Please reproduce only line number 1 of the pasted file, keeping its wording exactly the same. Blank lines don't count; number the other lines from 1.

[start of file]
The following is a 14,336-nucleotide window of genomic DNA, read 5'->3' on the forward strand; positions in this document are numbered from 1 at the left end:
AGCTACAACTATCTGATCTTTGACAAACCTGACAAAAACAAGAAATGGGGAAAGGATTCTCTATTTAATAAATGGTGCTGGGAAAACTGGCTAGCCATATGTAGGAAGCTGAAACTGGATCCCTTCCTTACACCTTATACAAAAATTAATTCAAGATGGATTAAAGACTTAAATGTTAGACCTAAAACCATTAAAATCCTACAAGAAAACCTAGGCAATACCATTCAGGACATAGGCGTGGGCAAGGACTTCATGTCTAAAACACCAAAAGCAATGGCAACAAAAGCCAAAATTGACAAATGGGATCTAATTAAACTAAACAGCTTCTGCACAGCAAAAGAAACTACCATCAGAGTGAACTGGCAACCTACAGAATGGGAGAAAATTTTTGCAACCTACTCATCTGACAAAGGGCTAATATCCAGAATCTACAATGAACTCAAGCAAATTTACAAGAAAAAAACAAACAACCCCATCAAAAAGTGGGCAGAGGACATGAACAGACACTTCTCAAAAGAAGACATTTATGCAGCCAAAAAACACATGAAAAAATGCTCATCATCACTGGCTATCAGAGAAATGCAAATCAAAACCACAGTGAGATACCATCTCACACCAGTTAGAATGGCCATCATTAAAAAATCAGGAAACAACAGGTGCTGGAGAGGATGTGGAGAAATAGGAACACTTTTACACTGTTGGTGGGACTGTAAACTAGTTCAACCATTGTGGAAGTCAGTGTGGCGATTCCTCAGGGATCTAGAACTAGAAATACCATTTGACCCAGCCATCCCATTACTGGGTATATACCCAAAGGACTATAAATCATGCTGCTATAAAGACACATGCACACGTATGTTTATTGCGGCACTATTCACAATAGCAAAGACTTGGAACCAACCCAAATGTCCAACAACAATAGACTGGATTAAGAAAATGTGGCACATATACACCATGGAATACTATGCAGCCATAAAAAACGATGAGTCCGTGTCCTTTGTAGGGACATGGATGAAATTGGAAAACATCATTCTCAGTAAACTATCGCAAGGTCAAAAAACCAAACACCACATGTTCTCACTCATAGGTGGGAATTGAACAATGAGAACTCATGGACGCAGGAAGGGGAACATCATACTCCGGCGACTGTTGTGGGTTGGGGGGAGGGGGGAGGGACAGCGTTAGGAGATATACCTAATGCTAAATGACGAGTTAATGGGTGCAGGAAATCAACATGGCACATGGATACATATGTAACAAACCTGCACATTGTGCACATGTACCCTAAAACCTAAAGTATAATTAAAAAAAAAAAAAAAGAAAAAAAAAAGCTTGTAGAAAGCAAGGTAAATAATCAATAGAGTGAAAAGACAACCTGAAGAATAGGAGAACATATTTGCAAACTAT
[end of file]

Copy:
The following is a 14,336-nucleotide window of genomic DNA, read 5'->3' on the forward strand; positions in this document are numbered from 1 at the left end: